A woman wearing a bespoke pleated wedding dress in a gothic Manor House.
Credit – Sarah Brookes Photography

2. Venue and Theme

Another important thing to consider is your venue and if you have any themes.

Take a castle, for example, that lends itself to big ball gown dresses if you are looking for that extravagant feel.

Beach weddings would work wonderfully with softer silhouettes like A-line or sheath types.

City weddings would be fabulous for the short mini types or tea-length dresses.

3. Comfort and Movement

Unless you are opting for dress changes on your wedding day, you need to consider comfort and ease of movement in the chosen silhouette for wearing most of the day.

As a bespoke bridal designer, I understand the importance of finding a balance between style and comfort in wedding dress silhouettes. Here are some considerations on how to achieve this balance:

Consider the Fabric: The fabric of a wedding dress plays a crucial role in both style and comfort. A heavy and structured fabric like satins or taffeta may look stunning, but they can also be uncomfortable and restrict movement. On the other hand, a lightweight and flowy fabric like chiffon or lightweight silks may be more comfortable, but they may not provide the desired structure and shape.

Understand Your Body Type: Every bride has a unique body shape, and it’s essential to understand your body type when choosing a wedding dress silhouette. A-line and ball gown silhouettes are universally flattering and comfortable for most body types, while mermaid and sheath silhouettes may be more restrictive.

Consider the Venue and Season: The venue and season of your wedding can also influence the style and comfort of your wedding dress. For example, a beach wedding in the summer may call for a lightweight and breathable dress, while a winter wedding in a grand ballroom may require a more structured and warmer dress. It’s essential to consider these factors when choosing your dress silhouette.

Don’t Sacrifice Fit for Style: It’s crucial to find a dressthat fits you perfectly, regardless of the style. A well-fitted dress will not only be more comfortable but will also enhance your figure and hopefully, in turn, help your confidence. As a bespoke designer, I always recommend getting a dress custom-made to ensure the perfect fit and make sure you feel comfortable on the day.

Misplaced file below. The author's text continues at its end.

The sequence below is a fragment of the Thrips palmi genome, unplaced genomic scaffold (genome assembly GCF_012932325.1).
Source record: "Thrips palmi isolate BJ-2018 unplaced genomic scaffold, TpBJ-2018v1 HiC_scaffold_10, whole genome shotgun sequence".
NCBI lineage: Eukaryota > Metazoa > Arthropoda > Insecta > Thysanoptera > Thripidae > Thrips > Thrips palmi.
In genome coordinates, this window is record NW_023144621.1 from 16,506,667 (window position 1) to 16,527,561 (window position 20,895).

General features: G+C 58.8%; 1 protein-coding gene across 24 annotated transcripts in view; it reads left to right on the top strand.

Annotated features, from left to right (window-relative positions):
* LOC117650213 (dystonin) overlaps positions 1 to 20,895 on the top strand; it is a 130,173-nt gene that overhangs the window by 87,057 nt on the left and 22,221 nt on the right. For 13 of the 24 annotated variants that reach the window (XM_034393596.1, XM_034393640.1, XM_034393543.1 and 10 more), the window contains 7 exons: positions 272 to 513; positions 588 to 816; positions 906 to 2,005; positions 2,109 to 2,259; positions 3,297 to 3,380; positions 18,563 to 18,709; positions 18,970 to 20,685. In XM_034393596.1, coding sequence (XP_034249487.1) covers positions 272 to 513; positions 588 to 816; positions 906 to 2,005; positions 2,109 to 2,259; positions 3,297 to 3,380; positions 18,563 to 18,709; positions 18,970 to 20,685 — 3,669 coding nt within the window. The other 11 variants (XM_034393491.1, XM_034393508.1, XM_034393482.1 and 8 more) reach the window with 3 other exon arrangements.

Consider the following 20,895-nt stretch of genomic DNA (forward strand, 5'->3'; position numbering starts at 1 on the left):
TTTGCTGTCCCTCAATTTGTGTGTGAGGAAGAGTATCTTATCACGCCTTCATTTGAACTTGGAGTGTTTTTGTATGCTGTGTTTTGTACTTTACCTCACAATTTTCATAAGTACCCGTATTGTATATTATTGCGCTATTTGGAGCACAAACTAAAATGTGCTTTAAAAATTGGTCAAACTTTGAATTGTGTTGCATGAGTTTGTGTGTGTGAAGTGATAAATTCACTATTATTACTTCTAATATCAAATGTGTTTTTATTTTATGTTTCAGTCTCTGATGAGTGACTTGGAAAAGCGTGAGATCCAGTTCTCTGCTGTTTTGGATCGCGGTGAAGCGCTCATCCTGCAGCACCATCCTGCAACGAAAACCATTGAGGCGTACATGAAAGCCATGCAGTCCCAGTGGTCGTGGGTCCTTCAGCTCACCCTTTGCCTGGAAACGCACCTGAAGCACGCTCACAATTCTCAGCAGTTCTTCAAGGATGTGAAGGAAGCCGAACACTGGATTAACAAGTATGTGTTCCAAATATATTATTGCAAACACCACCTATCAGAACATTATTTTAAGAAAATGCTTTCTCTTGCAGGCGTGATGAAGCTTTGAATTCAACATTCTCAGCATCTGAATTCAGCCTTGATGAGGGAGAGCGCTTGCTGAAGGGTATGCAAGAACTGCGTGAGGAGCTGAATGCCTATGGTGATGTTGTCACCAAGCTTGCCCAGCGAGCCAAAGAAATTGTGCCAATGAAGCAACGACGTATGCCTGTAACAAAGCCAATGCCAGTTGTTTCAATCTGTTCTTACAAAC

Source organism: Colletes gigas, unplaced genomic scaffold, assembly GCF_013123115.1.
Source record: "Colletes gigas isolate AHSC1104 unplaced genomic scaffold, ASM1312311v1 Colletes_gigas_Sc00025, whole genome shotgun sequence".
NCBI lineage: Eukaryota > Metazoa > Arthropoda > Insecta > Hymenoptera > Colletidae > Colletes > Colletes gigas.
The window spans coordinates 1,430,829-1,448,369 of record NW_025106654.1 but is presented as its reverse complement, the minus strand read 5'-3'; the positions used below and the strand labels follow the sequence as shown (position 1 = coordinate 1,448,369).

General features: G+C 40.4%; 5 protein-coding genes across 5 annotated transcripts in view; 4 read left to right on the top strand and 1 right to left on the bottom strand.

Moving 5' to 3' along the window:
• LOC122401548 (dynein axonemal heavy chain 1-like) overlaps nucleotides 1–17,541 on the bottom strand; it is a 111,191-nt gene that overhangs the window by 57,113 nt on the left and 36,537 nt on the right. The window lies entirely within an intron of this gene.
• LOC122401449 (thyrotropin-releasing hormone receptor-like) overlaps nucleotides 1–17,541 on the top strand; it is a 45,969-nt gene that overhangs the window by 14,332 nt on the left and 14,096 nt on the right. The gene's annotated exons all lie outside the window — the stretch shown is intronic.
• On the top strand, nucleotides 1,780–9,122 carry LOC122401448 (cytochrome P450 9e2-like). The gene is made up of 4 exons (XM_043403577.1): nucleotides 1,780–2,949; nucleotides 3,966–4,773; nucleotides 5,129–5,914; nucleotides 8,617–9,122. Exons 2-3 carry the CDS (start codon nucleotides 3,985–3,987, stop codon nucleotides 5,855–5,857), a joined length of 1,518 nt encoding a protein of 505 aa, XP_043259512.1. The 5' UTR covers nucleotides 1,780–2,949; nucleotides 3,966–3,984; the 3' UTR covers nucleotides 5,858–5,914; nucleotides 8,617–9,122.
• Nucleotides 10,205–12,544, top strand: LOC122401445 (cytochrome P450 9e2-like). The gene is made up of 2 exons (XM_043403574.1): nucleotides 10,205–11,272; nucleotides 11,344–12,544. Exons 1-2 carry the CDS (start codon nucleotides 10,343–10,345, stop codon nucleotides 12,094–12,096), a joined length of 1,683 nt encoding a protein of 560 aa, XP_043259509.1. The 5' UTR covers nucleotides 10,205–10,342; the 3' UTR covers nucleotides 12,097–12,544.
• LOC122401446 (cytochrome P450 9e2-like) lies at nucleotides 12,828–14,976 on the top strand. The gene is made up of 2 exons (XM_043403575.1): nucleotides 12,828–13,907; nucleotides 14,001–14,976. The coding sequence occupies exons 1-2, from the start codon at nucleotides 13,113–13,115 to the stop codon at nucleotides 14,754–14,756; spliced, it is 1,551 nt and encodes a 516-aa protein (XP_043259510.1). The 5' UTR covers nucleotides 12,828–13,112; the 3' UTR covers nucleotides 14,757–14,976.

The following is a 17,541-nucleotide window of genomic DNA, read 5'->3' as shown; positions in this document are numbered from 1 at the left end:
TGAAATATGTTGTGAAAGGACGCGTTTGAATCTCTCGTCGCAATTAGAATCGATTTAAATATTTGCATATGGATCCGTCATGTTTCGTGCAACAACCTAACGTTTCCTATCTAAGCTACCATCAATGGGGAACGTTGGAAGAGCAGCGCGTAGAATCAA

4. Consider your budget

This may be obvious, but the more fabric that is involved in your dress, the higher the cost will be. So that may be one thing to consider: the impact of silhouette on the overall cost of the dress.

5. The Role of a Bespoke Bridal Designer

One of the wonderful things about a bespoke bridal designer is that they are there to guide you on suggesting silhouettes that would suit you. For example, if there is a silhouette you like but you are not sure it would work, then working with a bespoke designer who has the expertise to figure out what it is that you likeabout that silhouette and how that can be brought across in your dress design. The beauty of bespoke is that it is designed exactly to your body, your style, and uses the designer’s expertise to create something that is one of a kind for you.

Real Bride Examples

Take my real bride Kate as an example.

A woman wearing a bespoke wedding dress has a flower corsage.
Credit – Raini Rowell
A woman wearing a bespoke wedding dress holds a bouquet of
orange flowers walking down the stairs in a scottish highland hotel.
Credit – Raini Rowell
A woman wearing a bespoke wedding dress holds a bouquet of
orange flowers and waits for the groom.
Credit – Raini Rowell

Kate has an athletic body type with strong shoulders and was looking for something more feminine. So, we decided to look at fuller ball gown and A line skirt silhouettes with cinching at the waist and slight gathering at the waist to give that visual curves balance. Kate also did not want to show her chest but liked her back, so we made the back the feature, open back with a ruffle collar to add to further feminine details.

That’s the wonderful thing about bespoke – it is built up of all these things and playing around with shaping.

Choosing the right wedding dress silhouette is an important part of your dress journey. It not only showcases your personality and style but also affects your comfort and confidence on your special day.

As a bespoke bridal designer, I understand the importance of finding a balance between style and comfort. I encourage you to book a consultation with me to discuss your own silhouette options and create the perfect, one-of-a-kind dress for your wedding.